The irony of the recent events in the Mid Staffordshire Hospital, where patients were scandalously neglected, is that it would cost not a penny more to implement what is basic nurse care ("Shut failing hospitals, urges inquiry into NHS deaths", The Herald, February 7).

The problem arises when existing senior staff have neither time nor trained nurses to carry out what was once the hallmark of the Scottish reputation for excellence, here and abroad.

I, and other retired nurses, have been very concerned to see these standards fall over the years when management became top-heavy at the expense of phasing out nurses in the wards and in some NHS nursing homes. To bring in robots and the hand-cleansing dispensers at entrances to hospital wards can never be a substitute for good medical practices and hands-on staff who are encouraged to spend time with patients in their care.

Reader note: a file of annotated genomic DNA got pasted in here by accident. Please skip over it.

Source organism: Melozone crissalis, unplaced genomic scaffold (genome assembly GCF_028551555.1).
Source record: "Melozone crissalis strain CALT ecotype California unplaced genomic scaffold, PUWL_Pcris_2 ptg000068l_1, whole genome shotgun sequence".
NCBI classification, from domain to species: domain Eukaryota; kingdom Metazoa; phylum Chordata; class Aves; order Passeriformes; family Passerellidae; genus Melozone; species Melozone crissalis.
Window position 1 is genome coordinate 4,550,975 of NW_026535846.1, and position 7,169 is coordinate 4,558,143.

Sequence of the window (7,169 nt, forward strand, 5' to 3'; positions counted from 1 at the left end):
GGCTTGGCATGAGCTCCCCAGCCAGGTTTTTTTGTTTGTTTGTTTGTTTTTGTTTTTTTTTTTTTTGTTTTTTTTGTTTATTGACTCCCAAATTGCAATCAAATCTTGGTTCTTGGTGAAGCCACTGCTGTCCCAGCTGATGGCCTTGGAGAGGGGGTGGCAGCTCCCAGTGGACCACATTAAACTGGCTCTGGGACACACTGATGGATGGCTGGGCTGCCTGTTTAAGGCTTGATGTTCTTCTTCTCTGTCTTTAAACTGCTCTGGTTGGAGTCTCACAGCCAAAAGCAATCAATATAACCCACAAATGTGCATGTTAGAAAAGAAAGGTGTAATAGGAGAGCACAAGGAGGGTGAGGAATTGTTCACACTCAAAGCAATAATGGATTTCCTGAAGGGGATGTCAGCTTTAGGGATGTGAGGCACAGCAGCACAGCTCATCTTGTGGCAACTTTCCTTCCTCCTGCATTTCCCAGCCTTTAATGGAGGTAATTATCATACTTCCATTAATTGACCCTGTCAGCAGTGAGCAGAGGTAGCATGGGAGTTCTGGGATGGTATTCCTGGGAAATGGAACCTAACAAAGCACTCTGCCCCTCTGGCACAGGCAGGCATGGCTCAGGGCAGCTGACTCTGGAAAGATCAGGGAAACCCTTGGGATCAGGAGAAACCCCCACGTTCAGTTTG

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Janet Cunningham,

1 Cedar Avenue, Stirling.

Jody Harrison's article rightly highlights the appalling failings at the Mid Staffordshire NHS Foundation Trust, so graphically and eloquently described in QC Robert Francis's lengthy and powerful report. He emphasised the systemic failures and lack of leadership from the Department of Health, via the so-called regulatory bodies, to the wards themselves where so many patients suffered from lack of care and proper medical attention. In these circumstances how can people like the head of the NHS and the chief executive of the Royal College of Nursing possibly remain in post?

I hope Julie Bailey's remarkable efforts as a fearless, articulate campaigner will be amply recognised in the Birthday Honours List – her late mother would be very proud of her. At least she has shown courage, integrity and leadership in her pursuit of answers.

Ronald J Sandford,

1 Scott Garden, Kingsbarns.